I am a Ph.D. student in mathematics in the
Probability Theory Group at the University of British Columbia.
University of British Columbia
Department of Mathematics
121-1984 Mathematics Road
Vancouver, BC, V6T 1Z2, Canada
E-mail address: brt at the same domain as this webpage
In Fall 2013, I will be at the Institute for Advanced Study, Princeton.
Research in mathematics
My mathematical research interest is in probability theory, analysis, and their applications;
in particular, I'm interested in multiscale and renormalization group methods in the context of random fields
and self-interacting random walks.
My Ph.D. supervisors are
I have obtained my B.Sc. and M.Sc. degrees
in physics from ETH Zürich. My master's thesis was supervised
by Jürg Fröhlich and Wojciech de Roeck.
Current projects (in progress)
The following projects are ongoing together with David Brydges and Gordon Slade,
and related to a bigger project of these two authors in which they develop a
renormalization group method to study field theories with quartic self-interaction on the Euclidean lattice.
Logarithmic corrections to the scaling behavior of four dimensional weakly self-avoiding walks.
The ultimate goal is to establish that the extent of four dimensional weakly self-avoiding walks of length t grows asymptotically like
t1/2 |log t|1/8. This is in contrast to the simple random walk and the self-avoiding walk in
dimensions strictly above four which both grow like t1/2, and the self-avoiding walk in dimensions strictly below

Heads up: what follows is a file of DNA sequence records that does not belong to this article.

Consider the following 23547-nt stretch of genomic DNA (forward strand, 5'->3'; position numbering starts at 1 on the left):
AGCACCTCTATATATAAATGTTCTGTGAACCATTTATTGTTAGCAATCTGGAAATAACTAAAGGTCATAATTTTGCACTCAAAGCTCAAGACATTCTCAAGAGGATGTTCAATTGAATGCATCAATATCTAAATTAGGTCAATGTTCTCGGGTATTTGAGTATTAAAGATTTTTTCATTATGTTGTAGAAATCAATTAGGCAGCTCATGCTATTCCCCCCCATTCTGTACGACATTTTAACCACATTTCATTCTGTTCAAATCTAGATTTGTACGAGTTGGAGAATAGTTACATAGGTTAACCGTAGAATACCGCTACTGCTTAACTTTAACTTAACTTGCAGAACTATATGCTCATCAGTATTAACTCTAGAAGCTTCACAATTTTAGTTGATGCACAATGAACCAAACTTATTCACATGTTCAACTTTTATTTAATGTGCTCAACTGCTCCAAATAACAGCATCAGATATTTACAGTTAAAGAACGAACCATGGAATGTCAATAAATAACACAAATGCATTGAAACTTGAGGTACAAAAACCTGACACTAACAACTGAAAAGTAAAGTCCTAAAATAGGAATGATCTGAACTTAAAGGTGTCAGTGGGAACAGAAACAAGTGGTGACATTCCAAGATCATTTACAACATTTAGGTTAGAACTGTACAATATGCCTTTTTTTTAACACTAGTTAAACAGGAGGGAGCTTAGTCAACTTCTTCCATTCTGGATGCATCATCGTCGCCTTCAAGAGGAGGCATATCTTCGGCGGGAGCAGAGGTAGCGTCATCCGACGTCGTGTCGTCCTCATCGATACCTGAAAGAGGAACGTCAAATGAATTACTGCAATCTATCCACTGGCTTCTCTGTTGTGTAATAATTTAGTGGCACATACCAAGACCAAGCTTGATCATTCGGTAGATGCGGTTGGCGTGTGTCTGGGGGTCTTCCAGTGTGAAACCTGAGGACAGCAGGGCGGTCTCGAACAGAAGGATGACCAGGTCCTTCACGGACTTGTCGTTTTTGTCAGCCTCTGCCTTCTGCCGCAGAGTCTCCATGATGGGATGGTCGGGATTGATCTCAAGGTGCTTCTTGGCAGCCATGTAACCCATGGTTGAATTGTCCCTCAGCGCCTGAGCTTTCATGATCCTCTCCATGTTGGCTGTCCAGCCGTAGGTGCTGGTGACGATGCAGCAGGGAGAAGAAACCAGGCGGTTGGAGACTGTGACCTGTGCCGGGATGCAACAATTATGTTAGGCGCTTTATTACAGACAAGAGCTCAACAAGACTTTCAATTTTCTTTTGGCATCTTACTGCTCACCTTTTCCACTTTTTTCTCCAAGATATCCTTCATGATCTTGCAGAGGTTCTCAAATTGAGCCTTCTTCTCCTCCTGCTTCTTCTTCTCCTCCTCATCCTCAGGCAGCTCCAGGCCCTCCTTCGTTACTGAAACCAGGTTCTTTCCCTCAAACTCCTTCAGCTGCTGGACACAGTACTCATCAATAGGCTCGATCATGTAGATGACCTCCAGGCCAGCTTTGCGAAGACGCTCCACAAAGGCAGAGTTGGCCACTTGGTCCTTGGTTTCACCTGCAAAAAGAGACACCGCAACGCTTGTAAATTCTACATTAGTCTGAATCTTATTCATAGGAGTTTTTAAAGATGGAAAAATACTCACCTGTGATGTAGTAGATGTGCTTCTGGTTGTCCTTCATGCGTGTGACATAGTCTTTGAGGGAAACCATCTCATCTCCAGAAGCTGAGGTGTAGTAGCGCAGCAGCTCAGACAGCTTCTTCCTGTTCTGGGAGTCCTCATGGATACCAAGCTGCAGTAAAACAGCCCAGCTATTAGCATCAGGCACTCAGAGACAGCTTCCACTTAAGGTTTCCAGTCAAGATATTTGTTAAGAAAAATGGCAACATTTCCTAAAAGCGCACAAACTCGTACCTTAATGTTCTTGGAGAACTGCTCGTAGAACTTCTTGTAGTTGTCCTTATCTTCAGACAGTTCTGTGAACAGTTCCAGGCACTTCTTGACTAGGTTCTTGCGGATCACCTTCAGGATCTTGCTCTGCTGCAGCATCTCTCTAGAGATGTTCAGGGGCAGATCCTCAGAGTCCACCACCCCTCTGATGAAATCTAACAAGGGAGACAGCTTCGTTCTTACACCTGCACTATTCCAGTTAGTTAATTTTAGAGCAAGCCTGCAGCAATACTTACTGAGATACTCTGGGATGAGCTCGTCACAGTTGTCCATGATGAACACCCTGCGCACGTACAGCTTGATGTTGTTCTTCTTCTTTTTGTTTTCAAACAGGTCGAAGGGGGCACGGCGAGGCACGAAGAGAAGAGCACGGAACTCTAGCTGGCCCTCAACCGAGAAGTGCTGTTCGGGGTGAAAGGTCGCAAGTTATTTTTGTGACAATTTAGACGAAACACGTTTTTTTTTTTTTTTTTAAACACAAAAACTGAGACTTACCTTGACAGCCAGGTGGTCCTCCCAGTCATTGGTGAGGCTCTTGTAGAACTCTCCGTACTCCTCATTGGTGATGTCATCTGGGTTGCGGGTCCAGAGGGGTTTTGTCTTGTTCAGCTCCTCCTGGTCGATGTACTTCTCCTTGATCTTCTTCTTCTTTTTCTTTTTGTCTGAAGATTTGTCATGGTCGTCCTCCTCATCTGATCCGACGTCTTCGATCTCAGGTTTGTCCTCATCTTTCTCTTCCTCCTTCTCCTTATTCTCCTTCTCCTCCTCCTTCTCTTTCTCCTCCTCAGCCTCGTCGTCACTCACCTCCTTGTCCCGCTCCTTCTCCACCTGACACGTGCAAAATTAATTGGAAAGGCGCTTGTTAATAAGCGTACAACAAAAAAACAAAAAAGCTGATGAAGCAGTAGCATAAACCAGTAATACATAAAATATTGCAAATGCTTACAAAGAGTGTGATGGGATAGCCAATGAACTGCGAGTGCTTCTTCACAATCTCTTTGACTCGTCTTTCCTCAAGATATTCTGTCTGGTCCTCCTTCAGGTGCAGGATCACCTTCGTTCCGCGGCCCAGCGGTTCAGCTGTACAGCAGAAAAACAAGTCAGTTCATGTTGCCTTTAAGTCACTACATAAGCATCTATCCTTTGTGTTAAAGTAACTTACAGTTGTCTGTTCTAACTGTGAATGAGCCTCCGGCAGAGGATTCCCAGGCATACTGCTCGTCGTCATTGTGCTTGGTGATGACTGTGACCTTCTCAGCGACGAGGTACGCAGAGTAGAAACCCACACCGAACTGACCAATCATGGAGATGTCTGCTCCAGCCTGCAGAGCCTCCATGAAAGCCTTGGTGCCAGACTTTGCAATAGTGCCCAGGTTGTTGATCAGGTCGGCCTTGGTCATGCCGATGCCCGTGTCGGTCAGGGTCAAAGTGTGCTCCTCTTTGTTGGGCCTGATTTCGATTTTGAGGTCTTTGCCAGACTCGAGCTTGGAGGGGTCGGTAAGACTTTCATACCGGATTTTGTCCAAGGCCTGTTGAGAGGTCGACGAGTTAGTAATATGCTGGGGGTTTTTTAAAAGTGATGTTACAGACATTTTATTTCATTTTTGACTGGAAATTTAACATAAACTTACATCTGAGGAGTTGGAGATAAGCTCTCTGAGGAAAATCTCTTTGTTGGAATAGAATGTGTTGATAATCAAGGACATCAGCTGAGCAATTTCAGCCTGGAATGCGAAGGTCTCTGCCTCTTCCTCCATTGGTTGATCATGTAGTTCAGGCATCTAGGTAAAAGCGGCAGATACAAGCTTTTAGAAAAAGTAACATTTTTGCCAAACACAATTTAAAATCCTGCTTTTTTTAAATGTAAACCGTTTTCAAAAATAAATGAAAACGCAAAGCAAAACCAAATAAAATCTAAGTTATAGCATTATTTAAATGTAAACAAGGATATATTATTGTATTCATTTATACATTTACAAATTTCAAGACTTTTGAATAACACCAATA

four which is conjectured (but not known rigorously) to grow like tα with α > 1/2.
More immediate goals are to prove such asymptotic behavior in
averaged form, e.g. that the susceptibility and the correlation lengths of order p have the corresponding
divergences as the critical point is approached.
Linear polymers with self-attraction in dimension four and higher.
The self-avoiding walk is a basic model for a long molecule chain in a good solution. The self-avoidance constraint models the
volume effect of the polymer. In a poor solution, there are two competing forces, a repelling one that models the
volume effect of the polymer, and an attractive force that accounts for the fact that the polymer tries to avoid contact
with the solution.
We show that the renormalization group method for the weakly self-avoiding walk developed by Brydges and Slade
can be extended to show that the two-point function has mean-field behavior in a region of the extended phase of the polymer.
Completed manuscripts (preprints)
Structural stability of a dynamical system near a non-hyperbolic fixed point
R. Bauerschmidt, D.C. Brydges, and G. Slade
Revised version will appear in Annales Henri Poincaré.
A simple method for finite range decomposition of quadratic forms and Gaussian fields
Accepted for publication in Probability Theory and Related Fields.
Lectures on Self-Avoiding Walks
R. Bauerschmidt, H. Duminil-Copin, J. Goodman, and G. Slade
Probability and Statistical Physics in Two and More Dimensions, Clay Mathematics Proceedings, vol. 15, Amer. Math. Soc., 2010, pp. 395-476
Finite range decomposition of Green's functions
McGill University Analysis Seminar
My favorite author is Paul Auster.